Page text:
If you love food, there are many ways you can get to eat or cook your way around the world. You could be a chef on a cruise ship, a food writer, or someone who stays on top of food trends.
That’s exactly what Linda Dorman does. As Principal Consultant/Founder of DSA Global Advisors, she helps organizations explore growth opportunities in new markets across the world, focusing on food and travel trends. "I research local food products and food-related services to identify trends and provide insight to companies that use this information to evaluate potential markets, create new products/services and innovate how they produce or deliver their products,” she explained.
Her job is multi-faceted. Some of the projects she works requires her to be in a specific city, while others are location-independent, allowing her to work from anywhere.
Just a few of her responsibilities include being a global business strategist for a US-based food consulting company; business development and marketing consultant for food and travel tech start-ups; field market research for food product manufacturers, retailers and service providers; advisory board member for global food travel association; food tourism program ambassador; food and travel writer and blogger; and private chef engagements.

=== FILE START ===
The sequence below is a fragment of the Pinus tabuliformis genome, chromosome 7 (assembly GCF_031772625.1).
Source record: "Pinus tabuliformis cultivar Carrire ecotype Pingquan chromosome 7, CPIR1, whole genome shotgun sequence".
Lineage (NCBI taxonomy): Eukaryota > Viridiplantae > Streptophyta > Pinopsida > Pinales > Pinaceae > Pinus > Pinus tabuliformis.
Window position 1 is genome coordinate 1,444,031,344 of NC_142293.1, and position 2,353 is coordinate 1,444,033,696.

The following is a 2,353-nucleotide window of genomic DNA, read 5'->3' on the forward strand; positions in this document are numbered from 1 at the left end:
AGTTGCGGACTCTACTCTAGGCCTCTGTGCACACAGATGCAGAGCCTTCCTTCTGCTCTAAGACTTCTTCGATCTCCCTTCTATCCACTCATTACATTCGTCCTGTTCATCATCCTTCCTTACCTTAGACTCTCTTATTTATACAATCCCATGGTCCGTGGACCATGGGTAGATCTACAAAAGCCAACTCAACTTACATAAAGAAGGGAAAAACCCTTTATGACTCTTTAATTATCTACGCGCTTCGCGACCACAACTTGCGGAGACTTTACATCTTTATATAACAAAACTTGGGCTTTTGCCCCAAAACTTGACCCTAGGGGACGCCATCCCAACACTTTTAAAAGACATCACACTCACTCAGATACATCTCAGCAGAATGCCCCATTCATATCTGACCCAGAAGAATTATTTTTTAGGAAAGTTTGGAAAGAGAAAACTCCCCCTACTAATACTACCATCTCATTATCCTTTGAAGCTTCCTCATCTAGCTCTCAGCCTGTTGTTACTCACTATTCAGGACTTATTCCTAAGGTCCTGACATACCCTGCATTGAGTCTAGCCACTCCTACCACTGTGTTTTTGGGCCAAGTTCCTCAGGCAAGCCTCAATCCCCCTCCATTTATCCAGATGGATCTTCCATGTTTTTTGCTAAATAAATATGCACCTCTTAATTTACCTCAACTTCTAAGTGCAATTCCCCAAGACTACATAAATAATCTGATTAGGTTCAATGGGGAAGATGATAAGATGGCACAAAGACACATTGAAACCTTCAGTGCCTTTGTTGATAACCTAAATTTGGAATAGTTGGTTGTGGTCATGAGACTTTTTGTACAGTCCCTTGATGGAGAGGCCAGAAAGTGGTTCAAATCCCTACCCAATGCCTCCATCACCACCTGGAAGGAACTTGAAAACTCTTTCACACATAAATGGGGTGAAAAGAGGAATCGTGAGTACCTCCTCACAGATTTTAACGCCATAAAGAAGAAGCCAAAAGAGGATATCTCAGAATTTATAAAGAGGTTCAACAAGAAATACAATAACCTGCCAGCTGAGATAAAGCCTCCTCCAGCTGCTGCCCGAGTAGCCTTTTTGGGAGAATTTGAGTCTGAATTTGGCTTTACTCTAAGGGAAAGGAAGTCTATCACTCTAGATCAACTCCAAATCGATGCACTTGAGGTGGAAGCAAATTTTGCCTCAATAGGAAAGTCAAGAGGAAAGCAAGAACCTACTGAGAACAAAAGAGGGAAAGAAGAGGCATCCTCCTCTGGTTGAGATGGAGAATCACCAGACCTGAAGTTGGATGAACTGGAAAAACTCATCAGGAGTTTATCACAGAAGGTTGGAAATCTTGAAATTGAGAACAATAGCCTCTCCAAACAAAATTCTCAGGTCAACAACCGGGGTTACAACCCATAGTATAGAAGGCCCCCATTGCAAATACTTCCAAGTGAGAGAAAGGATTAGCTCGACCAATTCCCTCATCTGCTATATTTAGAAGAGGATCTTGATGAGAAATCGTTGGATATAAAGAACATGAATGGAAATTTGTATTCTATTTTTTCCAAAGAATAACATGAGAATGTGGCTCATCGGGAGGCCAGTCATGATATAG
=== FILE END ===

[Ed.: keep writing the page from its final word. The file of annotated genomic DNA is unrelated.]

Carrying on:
On average, she stays one month in a city and then moves on to the next one. “That gives me enough time to scope out the food community, visit local food markets, attend industry events, gather information and meet with chefs, restaurateurs, cooking class and food tour operators, shop owners and other experts,” she said. “I try to schedule my trips to coincide with industry events such as gastronomy fairs, gourmet festivals and culinary conferences where I can meet with many people at a time and see what’s new in the market.